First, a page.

As adverse facts available, we have selected the highest margin we have determined for Nachi in any previous segment of this proceeding and applied this rate to all U.S. sales for which we found no identical match. This rate is 48.69 percent which we established for Nachi in Final Determinations of Sales at Less Than Fair Value; Antifriction Bearings (Other Than Tapered Roller Bearings) and Parts Thereof from Japan, 54 FR 19101 (May 3, 1989). Furthermore, as required by section 776(c) of the Act, we were able to corroborate this margin with respect to Nachi. For a detailed explanation of how we corroborated this margin with respect to Nachi, see the March 2, 2006, analysis memorandum for Nachi for the preliminary results.
Export Price and Constructed Export Price
For the price to the United States, we used export price (EP) or constructed export price (CEP) as defined in sections 772(a) and (b) of the Act, as appropriate. Due to the extremely large volume of transactions that occurred during the period of review and the resulting administrative burden involved in calculating individual margins for all of these transactions, we sampled CEP sales in accordance with section 777A of the Act. When a firm made more than 10,000 CEP sales transactions to the United States of merchandise subject to a particular order, we reviewed CEP sales that occurred during sample weeks. We selected one week from each two-month period in the review period, for a total of six weeks, and analyzed each transaction made in those six weeks. The sample weeks are as follows: May 30 - June 5, 2004; August 22 - August 28, 2004; September 5 - September 11, 2004; October 31 - November 6, 2004; February 6 - February 12, 2005; February 27 - March 5, 2005. We reviewed all EP sales transactions the respondents made during the period of review.
We calculated EP and CEP based on the packed F.O.B., C.I.F., or delivered price to unaffiliated purchasers in, or for exportation to, the United States. We made deductions, as appropriate, for discounts and rebates. We also made deductions for any movement expenses in accordance with section 772(c)(2)(A) of the Act.
In accordance with section 772(d)(1) of the Act and the Statement of Administrative Action (SAA) accompanying the Uruguay Round Agreements Act (URAA), H. Doc. No. 103-316 at 823-824, we calculated the CEP by deducting selling expenses associated with economic activities occurring in the United States, which includes commissions, direct selling expenses, and U.S. repacking expenses. In accordance with section 772(d)(1) of the Act, we also deducted those indirect selling expenses associated with economic activities occurring in the United States and the profit allocated to expenses deducted under section 772(d)(1) in accordance with sections 772(d)(3) and 772(f) of the Act. In accordance with section 772(f) of the Act, we computed profit based on the total revenues realized on sales in both the U.S. and home markets, less all expenses associated with those sales. We then allocated profit to expenses incurred with respect to U.S. economic activity based on the ratio of total U.S. expenses to total expenses for both the U.S. and home markets. When appropriate, in accordance with section 772(d)(2) of the Act, we also deducted the cost of any further manufacture or assembly except where we applied the special rule provided in section 772(e) of the Act. Finally, we made an adjustment for profit allocated to these expenses in accordance with section 772(d)(3) of the Act.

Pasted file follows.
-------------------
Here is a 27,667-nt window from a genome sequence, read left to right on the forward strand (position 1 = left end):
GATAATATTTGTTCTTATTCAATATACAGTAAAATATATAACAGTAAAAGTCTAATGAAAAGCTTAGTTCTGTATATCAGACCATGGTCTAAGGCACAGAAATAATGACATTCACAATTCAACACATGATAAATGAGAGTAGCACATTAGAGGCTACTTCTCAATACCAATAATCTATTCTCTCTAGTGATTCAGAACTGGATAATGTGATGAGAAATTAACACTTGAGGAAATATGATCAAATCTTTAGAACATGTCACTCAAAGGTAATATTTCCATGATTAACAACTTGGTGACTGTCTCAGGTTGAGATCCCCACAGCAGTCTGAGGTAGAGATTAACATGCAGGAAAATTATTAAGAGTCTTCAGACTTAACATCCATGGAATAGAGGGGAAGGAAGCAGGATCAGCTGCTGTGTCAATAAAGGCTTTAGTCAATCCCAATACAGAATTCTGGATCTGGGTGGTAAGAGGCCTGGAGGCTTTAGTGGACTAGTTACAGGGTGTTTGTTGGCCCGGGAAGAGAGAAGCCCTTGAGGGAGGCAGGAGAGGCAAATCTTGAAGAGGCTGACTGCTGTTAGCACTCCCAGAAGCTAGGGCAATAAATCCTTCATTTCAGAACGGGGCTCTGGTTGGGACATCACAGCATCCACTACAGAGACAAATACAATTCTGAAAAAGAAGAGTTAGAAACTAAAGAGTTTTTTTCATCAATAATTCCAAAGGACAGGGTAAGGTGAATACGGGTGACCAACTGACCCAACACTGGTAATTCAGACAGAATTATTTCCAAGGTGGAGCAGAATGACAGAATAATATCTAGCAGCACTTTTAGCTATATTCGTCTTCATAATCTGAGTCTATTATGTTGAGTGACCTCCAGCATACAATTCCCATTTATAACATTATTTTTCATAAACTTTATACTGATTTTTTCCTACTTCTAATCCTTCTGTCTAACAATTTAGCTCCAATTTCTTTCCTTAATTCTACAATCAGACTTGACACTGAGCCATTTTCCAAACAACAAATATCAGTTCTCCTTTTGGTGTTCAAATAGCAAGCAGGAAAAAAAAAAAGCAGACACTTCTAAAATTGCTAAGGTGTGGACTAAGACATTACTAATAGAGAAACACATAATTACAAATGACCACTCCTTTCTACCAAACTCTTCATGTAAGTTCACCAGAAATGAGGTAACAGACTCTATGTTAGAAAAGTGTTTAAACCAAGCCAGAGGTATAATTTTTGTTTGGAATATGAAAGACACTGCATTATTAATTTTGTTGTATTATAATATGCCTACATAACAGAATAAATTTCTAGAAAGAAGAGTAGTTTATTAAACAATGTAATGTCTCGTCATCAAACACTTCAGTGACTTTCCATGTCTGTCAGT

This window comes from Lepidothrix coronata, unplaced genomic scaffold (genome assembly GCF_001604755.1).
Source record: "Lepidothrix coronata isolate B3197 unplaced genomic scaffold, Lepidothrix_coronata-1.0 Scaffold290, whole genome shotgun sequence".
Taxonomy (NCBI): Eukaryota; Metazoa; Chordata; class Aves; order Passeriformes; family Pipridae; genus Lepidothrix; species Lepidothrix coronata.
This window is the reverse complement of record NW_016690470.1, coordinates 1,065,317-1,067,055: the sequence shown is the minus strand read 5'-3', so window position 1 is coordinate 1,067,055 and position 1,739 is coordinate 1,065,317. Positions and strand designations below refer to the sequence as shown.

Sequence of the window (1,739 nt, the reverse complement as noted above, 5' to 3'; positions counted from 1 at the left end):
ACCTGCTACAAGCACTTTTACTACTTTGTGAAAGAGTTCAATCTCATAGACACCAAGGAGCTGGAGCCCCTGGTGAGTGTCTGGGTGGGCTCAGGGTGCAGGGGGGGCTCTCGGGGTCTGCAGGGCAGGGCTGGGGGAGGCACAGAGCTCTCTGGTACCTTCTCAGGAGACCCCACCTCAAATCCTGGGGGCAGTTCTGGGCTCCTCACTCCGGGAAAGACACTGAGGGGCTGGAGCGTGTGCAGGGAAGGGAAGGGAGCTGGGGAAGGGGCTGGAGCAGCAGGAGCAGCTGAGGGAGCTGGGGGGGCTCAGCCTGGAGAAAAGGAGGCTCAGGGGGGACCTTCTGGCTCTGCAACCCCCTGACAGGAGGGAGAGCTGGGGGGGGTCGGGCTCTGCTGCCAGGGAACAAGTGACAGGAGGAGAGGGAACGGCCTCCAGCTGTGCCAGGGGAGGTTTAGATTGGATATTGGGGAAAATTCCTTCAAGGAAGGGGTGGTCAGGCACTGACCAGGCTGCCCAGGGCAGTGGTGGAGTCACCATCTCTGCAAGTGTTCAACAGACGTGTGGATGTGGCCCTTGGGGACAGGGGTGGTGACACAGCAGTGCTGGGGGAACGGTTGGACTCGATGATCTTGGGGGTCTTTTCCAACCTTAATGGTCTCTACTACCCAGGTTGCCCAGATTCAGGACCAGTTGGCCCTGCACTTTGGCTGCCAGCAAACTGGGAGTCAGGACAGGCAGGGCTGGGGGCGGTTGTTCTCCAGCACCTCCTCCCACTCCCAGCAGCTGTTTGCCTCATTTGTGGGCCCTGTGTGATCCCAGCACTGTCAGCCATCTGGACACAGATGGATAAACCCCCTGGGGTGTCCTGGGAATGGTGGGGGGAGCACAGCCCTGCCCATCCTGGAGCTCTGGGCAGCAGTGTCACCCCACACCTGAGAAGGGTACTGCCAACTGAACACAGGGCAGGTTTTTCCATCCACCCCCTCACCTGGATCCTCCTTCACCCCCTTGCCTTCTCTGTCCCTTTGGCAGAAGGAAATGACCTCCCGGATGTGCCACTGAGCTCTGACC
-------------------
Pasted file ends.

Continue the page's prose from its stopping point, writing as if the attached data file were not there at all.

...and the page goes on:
With respect to subject merchandise to which value was added in the United States prior to sale to unaffiliated U.S. customers, e.g., parts of bearings that were imported by U.S. affiliates of foreign exporters and then further processed into other products which were then sold to unaffiliated parties, we determined that the special rule for merchandise with value added after importation under section 772(e) of the Act applied to all firms that added value in the United States except NPB.
Section 772(e) of the Act provides that, when the subject merchandise is imported by an affiliated person and the value added in the United States by the affiliated person is likely to exceed substantially the value of the subject merchandise, we shall determine the CEP for such merchandise using the price of identical or other subject merchandise sold by the exporter or producer to an unaffiliated customer if there is a sufficient quantity of sales to provide a reasonable basis for comparison and we determine that the Start Printed Page 12173use of such sales is appropriate. If there is not a sufficient quantity of such sales or if we determine that using the price of identical or other subject merchandise is not appropriate, we may use any other reasonable basis to determine the CEP.